INDIANAPOLIS — Georgia cornerback Brandon Boykin, who suffered a small fracture in his lower right leg at the Senior Bowl, took his physical exams and will meet with teams at the NFL scouting combine.
He plans to hold his own personal Pro Day in April after he recovers from his injury.
Here are some notes and quotes from Boykin’s interview on Sunday with the media at the combine:
Agent: Kevin Conner, Universal Sports Management (Atlanta).
Training: Athlete’s Performance in Pensacola, Fla.
Q: What all have you done so far?
A: Yesterday I started off with hospital visits. After that I had a meeting and then went to the train station and interviewed with coaches for about two hours. Woke up this morning and did the urine test, blood test and all that type of stuff. Then more doctor examinations.
Q: What is the key for you at the combine? What do you hope to show the teams?
A: The key for me is showing my intelligence. Showing my knowledge of the game. Not being able to do everything at this point, that’s all I can really focus on. I can just tell them the things that I’m capable of, but mainly my film work will have to speak for itself.
Q: There were mixed reports on what happened to your leg at the Senior Bowl. Can you clear up those reports?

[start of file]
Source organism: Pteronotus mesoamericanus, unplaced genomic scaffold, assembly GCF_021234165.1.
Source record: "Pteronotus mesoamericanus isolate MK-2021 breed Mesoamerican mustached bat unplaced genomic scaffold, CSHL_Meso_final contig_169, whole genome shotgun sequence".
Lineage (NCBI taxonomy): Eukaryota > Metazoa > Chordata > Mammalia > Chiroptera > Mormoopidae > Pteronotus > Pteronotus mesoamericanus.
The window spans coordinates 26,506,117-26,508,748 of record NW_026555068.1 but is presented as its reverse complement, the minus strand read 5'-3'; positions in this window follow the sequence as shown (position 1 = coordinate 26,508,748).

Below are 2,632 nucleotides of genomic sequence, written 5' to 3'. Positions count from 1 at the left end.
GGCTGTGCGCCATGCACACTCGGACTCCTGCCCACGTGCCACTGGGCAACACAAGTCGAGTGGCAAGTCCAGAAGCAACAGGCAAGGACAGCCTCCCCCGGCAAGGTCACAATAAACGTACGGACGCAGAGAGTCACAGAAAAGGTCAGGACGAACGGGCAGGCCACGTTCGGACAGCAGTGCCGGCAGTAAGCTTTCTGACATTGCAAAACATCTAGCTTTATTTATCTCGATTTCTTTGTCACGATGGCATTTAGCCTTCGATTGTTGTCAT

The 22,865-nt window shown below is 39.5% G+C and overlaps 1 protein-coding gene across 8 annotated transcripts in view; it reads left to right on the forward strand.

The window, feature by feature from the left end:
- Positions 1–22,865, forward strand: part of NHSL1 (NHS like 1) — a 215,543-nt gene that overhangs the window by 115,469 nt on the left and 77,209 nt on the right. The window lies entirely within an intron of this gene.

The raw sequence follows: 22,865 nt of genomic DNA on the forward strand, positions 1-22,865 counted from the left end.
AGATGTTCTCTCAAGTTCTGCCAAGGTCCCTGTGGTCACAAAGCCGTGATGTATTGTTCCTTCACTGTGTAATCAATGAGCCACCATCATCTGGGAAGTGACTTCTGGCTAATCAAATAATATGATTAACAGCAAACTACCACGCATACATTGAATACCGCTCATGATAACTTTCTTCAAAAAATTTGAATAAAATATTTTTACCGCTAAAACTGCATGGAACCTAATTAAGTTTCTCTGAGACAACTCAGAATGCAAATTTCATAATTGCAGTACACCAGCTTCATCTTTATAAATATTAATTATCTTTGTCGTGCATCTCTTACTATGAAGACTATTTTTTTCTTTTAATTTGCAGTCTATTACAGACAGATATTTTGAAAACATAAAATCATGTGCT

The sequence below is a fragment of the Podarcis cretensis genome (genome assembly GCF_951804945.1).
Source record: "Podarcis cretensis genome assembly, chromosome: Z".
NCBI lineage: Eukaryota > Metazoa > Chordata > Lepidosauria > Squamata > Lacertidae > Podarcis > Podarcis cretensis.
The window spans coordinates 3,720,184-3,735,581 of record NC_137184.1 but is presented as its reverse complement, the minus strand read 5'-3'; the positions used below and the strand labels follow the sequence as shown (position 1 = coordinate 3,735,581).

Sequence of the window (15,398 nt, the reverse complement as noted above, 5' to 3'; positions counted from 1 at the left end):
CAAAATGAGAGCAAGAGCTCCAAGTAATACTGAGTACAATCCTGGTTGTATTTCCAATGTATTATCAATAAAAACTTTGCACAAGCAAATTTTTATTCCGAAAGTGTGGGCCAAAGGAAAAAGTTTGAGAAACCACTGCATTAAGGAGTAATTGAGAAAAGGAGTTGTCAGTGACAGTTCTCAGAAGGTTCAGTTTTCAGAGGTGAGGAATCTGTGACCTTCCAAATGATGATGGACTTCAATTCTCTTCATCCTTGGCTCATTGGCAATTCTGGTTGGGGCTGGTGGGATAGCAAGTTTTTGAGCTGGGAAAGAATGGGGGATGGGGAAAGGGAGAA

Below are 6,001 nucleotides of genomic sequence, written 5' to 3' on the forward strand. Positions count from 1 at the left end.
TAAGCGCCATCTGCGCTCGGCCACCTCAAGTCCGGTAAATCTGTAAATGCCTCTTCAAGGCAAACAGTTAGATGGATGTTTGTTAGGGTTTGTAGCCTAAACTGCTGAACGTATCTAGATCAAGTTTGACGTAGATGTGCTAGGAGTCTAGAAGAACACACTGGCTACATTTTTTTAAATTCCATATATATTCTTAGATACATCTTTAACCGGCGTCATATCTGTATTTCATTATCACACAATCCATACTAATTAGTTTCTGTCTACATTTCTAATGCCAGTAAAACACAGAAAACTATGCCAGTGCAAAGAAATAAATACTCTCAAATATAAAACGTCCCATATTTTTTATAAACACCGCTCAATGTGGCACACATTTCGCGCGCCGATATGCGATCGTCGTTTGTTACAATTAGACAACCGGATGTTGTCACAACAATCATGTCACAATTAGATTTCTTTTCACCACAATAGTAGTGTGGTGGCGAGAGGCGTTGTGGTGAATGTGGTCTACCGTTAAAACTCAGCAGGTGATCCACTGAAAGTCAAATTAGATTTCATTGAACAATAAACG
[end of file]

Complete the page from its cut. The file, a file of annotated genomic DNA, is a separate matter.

A: Yes. I was going down on a punt. I actually got hit in the back. Someone blocked me in the back and my leg came up and got hit on the right side of my leg. I suffered a small fracture in the leg. It was like a crack. I’m already walking on it. I’m expected to have a full recovery within the next month. I’m still deciding on what day I will do my Pro Day. I’m looking at sometime in April.
Q: You hope to be running by then?
Q: It’s a pretty deep cornerback class. What’s the competition been like at the Senior Bowl and here between a lot the guys?
A: I got a chance to play with some of the best at the Senior Bowl. Of course there were some juniors who weren’t there. Some of the guys that people consider to be high picks. I feel like, me personally, for the most part that I’m right there in the midst of those top guys. I feel like what I offer is my versatility and the things that I can do on both sides of the ball and special teams. That might give me an advantage that I have that other people don’t.
Q: What type of feedback did you get at the Senior Bowl? What part of your game do you need to work on the most?
A: They just wanted to see me be more aggressive. They said that on film, with the type of scheme we played, it allowed me to play off a little bit. I wanted to go the Senior Bowl and show how aggressive I can be mainly by playing a lot of press technique and getting into the bigger receivers and trying to jam them. I got a lot of positive feedback from doing that. They told me that I did a pretty good job.
Q: There are several types of NFL defenses. Do you think you fit better in one scheme?
A: Not necessarily. Honestly, coming from Georgia, I had two defensive coordinators throughout my career. I was able to play in a 4-3 and a 3-4. I had to learn a lot of positions so I feel like I’m pretty versatile and comfortable in both.